5.   Kerosene Creek -speaking of smells, this creek is not so eggy but truly smells of kerosene. It’s heated geothermically, and has a temperature similar to bathwater. It’s great for a swim. To get there, drive out of Rotorua on SH5 to Taupo. Just before Wai-O-Tapu Thermal Wonderland, there is a road called Old Wai-O-Tapu Road. Turn left, and a short way down that road you’ll see signs and a parking lot for Kerosene Creek. Nearby, you’ll also see signs for Rainbow Mountain; it’s definitely worth walking 10 minutes to the lookout.

6.   Lake Okataina -this lovely lake has the remains of a Maori pa, or fortified hill site, as well as several walking tracks around the lake and the pa. There are several different tracks, ranging in length from a few kilometers to 22. To get there from Rotorua, head towards the airport on SH30. Pass the airport and a Shell station, then take a right (staying on 30) heading towards Whakatane. Pass Hauparu Bay and go to Ruato Bay, on the shores of Lake Rotoiti. When the lake comes into view, you will see a sign for Lake Okataina- 7km. Turn right and follow this road to the end. It takes about 20 minutes to walk up to the pa and you could easily spend half an hour to an hour investigating the area. There are a lot of dug-out areas that were obviously used for storage; signs on the pa suggest that it was for earthenware, but we didn’t see any.

Lake Okataina pa

Above all, enjoy yourself! Rotorua is an interesting place to while away a few days, and it needn’t break the bank.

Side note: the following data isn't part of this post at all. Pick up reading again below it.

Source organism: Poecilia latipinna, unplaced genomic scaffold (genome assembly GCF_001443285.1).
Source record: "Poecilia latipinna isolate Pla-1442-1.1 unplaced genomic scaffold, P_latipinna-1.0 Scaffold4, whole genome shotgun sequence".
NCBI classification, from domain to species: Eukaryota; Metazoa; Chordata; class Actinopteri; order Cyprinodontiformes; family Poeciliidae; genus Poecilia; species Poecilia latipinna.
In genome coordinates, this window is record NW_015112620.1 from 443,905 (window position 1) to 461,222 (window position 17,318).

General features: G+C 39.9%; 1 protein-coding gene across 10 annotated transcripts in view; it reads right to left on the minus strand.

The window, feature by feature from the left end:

The Most Beautiful Place I’ve Ever Seen

Today we had planned to drive to Mt. Cook, which is not very far from the west coast but can only be accessed from the south. From the main highway we turned off at Twizel, prepared to drive 50km each way just to see this majestic mountain. Luckily it was a fairly clear day, so as soon as we turned onto the access road, there it loomed ahead of us. We pulled off the road to another scenic lookout at a body of water that turned out to be Lake Pukaki. Most people (there were a few other people there) were  simply taking photos from the carpark, but we walked down to the lake and sat by the shore. I told Bob, “If I died now, I would die happy.” It was that gorgeous- and no one was there because they’d all stayed in the carpark. Seriously- it was only a 5-minute walk down the hill to the lake’s edge, and the view was so much better. We decided that we didn’t really want to drive to Mt. Cook after all, because we could already see it, and we couldn’t possibly imagine a better site to view it from than Lake Pukaki. This turned out to be the highlight of the west coast tour- the glacier was great, of course, but it’s so much more interesting to find something unexpected.